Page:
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Partial Mash OG off by 11 points twice in a row


Nov 1, 2016
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Hi folks,

I've done 2 partial mash batches in a row and both times the actual OG was ~11pts lower than BS predicted.  Here is the info I hope will help to figure this out:

Beersmith v2.3.7

Partial Mash

Equipment profile
Boil vol: 2.25gal
Boil time: 60mins
Boil off: 0.5gal
Loss to trub: 0.18gal
Top up: 1gal
Batch vol: 2.5gal

- Mashed 2.5lbs grain
- BS predicted 1.030 post-mash gravity and I measured 1.030 (yay!)
- 60min boil
- Added 3lb LME w/ 5mins left (stirred in well, did not stick to bottom of pot)
- Cooled and topped up to 2.5gal in fermenter
- BS predicted 1.071 OG, I measured 1.060.

- I adjusted the gravity readings for the sample temp and my hydrometer's calibaration temp.
- I thought the LME might be low-SG or something but I measured it and it came out at 1.038 which is what BS has for it.
- I stirred the wort very well after adding the top-up water (on the second batch, after reading that this could be the cause of the problem the first time it happened).
- I thought I might be losing more to trub than I thought, but when I tweak the equipment profile to increase trub loss and increase top-up water as a result, the OG prediction doesn't change, which I would think it would (loss to trub = loss of sugar?).

Thanks for any assistance.

sounds like you're seeing a pretty good trend and can reduce the efficiency a bit under your equipment profile going into the next batch.
Hi and thanks.  Do you mean my "Brewhouse efficiency"?  If so, I believe I would have to change it to ~45%.  Doesn't that seem quite a bit lower than average?  Maybe this is an irregularly of partial-mash brewing.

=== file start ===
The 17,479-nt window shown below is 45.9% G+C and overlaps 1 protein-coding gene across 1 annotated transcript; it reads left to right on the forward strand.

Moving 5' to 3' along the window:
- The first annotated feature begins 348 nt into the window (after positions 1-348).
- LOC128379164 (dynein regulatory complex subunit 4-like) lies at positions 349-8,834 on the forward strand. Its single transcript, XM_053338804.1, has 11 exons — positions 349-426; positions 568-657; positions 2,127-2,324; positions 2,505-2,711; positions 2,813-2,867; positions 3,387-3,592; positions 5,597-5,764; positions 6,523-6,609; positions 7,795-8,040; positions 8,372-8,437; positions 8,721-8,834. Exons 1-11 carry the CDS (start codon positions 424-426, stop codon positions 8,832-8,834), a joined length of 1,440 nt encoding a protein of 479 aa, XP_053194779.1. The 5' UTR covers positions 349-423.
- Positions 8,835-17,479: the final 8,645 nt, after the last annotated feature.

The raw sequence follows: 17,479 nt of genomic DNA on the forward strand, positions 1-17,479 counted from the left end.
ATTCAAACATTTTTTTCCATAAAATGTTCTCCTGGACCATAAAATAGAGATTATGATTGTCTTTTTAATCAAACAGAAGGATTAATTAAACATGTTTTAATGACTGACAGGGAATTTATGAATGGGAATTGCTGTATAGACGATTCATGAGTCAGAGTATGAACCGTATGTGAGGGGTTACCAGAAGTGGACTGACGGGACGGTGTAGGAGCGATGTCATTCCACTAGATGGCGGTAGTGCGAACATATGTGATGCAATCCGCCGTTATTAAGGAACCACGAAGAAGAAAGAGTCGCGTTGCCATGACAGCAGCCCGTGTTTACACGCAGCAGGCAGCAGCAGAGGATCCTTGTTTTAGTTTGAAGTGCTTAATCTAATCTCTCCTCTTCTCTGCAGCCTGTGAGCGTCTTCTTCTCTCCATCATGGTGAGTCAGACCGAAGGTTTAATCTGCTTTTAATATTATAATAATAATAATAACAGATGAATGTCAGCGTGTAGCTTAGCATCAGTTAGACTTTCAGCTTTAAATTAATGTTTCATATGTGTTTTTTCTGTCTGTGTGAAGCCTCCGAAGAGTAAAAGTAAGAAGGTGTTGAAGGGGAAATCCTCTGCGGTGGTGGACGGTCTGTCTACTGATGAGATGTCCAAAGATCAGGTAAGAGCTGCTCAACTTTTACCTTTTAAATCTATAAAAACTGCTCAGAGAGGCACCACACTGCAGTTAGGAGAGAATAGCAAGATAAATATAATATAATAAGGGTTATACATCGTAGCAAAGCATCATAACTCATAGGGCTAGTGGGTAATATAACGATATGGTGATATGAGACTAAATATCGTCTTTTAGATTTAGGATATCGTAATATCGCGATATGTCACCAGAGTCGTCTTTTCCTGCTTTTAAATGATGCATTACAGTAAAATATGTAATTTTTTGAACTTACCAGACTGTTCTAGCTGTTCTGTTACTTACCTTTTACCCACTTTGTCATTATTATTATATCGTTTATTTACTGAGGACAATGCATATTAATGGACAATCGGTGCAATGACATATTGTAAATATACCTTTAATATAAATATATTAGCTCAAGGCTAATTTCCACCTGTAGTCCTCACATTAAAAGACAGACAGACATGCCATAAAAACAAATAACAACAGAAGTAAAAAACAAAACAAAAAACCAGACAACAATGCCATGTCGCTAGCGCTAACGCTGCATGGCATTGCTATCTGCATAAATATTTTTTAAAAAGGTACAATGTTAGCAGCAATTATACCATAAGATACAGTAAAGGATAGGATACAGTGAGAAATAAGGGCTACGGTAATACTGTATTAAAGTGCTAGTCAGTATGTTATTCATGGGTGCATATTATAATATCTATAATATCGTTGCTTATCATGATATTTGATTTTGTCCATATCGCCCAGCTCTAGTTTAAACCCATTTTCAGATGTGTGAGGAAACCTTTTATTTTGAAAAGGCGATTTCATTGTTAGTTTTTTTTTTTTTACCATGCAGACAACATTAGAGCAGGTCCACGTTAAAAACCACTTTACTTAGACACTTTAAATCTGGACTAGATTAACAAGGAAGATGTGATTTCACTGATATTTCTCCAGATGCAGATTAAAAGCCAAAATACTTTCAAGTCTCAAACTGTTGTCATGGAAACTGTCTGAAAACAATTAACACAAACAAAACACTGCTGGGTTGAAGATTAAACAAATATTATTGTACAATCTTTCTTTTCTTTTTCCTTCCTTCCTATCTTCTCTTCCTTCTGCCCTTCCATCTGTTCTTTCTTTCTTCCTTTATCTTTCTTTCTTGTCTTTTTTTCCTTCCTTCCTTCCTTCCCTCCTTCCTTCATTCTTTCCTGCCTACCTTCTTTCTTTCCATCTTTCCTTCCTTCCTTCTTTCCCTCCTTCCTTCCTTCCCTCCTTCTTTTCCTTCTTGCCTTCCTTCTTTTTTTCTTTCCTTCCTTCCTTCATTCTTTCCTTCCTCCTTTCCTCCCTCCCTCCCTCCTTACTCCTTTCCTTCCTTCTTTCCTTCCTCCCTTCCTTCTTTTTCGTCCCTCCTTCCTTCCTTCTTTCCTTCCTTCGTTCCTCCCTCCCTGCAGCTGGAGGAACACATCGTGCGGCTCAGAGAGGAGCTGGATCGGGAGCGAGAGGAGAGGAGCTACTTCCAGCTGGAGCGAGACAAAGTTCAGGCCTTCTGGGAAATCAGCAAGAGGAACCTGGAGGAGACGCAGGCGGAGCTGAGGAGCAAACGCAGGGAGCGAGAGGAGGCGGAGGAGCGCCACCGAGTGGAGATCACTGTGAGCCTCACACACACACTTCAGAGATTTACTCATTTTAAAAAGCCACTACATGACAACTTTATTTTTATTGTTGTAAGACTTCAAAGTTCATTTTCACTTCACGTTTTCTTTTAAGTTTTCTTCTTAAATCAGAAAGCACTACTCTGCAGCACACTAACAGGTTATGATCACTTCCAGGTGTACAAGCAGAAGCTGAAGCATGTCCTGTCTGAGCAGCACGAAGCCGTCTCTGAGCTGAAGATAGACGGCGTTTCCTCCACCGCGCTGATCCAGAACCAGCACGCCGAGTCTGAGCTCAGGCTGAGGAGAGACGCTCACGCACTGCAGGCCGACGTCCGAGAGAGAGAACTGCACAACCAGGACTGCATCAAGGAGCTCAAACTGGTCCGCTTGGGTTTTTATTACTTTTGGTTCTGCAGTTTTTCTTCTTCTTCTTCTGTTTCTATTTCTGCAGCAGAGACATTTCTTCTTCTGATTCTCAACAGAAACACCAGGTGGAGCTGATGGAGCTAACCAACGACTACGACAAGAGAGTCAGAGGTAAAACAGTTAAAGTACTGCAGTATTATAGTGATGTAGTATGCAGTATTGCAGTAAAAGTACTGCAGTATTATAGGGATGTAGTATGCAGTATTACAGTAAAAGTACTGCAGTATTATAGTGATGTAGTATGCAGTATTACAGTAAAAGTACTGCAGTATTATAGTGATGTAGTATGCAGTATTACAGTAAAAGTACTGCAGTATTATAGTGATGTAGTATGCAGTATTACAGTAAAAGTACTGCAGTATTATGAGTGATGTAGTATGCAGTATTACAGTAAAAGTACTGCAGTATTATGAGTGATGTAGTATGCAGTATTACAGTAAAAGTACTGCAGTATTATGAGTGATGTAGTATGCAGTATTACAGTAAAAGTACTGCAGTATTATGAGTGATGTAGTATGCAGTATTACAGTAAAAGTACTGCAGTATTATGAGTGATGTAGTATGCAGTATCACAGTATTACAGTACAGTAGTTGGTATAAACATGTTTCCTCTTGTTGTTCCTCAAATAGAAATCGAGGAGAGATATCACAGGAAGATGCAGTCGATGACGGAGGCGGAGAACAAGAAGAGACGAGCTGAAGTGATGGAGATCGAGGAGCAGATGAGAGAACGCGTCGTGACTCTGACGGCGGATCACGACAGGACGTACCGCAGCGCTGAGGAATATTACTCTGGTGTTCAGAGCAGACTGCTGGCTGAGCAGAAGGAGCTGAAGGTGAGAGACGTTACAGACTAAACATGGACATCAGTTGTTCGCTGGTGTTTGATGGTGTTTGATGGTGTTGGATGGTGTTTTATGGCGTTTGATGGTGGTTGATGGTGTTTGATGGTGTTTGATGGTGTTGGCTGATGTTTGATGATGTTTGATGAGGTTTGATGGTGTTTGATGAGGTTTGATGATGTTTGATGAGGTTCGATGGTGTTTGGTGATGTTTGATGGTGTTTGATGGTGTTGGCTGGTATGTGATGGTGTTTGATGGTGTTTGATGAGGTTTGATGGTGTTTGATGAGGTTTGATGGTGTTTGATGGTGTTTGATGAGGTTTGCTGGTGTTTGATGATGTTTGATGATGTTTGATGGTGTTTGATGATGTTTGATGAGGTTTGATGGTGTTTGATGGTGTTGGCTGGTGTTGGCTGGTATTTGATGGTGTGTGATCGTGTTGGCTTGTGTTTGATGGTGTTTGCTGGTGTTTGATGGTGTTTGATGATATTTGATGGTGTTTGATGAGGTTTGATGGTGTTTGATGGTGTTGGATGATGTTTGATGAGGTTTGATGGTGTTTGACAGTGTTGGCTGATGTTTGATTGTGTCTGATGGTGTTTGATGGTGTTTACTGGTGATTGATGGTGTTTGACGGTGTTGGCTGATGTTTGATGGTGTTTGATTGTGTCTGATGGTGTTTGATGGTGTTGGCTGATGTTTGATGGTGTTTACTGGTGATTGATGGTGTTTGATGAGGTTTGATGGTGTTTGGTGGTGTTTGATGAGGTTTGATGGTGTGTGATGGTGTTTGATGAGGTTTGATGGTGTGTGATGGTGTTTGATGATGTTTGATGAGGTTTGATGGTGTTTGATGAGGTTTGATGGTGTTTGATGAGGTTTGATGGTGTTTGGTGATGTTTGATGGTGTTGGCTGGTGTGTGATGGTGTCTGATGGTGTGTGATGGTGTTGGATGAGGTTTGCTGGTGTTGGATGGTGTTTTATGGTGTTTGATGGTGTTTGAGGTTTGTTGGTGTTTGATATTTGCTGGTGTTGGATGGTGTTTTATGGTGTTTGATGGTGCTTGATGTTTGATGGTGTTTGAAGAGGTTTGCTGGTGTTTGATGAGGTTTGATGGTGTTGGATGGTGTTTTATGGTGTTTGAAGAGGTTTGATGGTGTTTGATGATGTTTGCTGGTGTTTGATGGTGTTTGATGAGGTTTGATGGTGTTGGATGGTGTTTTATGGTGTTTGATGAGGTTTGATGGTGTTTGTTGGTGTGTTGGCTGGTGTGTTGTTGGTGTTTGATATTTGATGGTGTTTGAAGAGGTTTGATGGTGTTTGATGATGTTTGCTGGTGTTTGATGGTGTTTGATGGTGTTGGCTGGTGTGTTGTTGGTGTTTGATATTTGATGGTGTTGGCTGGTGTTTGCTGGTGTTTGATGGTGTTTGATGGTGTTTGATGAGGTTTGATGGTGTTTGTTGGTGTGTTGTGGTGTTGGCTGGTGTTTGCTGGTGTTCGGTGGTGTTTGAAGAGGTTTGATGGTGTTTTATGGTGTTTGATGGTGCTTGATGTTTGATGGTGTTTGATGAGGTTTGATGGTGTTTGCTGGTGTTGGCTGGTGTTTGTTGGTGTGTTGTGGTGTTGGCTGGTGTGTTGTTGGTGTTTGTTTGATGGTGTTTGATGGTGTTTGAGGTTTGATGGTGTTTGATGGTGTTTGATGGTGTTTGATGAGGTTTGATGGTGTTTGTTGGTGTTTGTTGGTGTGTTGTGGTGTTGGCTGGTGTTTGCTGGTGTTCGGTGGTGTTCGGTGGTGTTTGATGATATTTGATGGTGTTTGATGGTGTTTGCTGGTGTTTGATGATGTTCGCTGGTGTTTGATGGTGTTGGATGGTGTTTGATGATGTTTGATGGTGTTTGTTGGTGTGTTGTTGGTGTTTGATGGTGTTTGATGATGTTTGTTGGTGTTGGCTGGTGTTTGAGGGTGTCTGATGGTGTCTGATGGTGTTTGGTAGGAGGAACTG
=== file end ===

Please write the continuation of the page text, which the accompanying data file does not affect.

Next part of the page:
MarcGuay said:
- I adjusted the gravity readings for the sample temp and my hydrometer's calibaration temp.
- I thought the LME might be low-SG or something but I measured it and it came out at 1.038 which is what BS has for it.
- I stirred the wort very well after adding the top-up water (on the second batch, after reading that this could be the cause of the problem the first time it happened).
- I thought I might be losing more to trub than I thought, but when I tweak the equipment profile to increase trub loss and increase top-up water as a result, the OG prediction doesn't change, which I would think it would (loss to trub = loss of sugar?).

How high was the temperature of the wort when you took the readings?  I say this because trying to take hydrometer readings on hot wort is questionable.  Whatever temperature you think you have (if it is greatly higher than ambient), by the time you put the hydrometer in the wort and it stabilizes, that temperature has changed dramatically.  I very much recommend having a small jar which you can take a sample and chill it down to room temperature before trying to get a reading from it.  I use a mason jar with a lid having a drilled hole for my thermometer.  I put it in a water bath and then add ice.  Usually takes about 5 to 10 minutes to reach room temperature, depending upon the wort being at mash temp versus boiling temp.

In terms of changing the trub amount and not seeing any change in the predicted values:  BeerSmith operates by having the user set the Brewhouse efficiency.  Once that has been established, any change to loses within the process of making the wort results in BeerSmith calculating the increase in sugars needed and extracting them from the mash.  Thus, you will see your mash efficiency go up as a result of increased trub losses and not any change in the OG. 

In trying to dissect the information above, I think it would help in saving the recipe in question as a .bsmx file and posting it here.  Maybe then we can try to establish what part of the process lead to such an error.
Hi and thanks for responding.  The temp was 124.5F when I took the post-mash gravity and 66F when I took the OG reading.  In both cases I stuck the instant-read digital thermometer in the hydrometer jar, took the temp reading, removed the therm and took the hydrometer reading. 

I've attached the recipe.  I'm still having trouble understanding the relationship between all of the elements, but I appreciate your attempt to explain it.

Edit:  Added the other recipe which had the same weirdness (with a slightly different equipment profile - 3gal batch size instead of 2.5)


  • partial-mash-og-off.bsmx
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  • partial-mash-og-off2.bsmx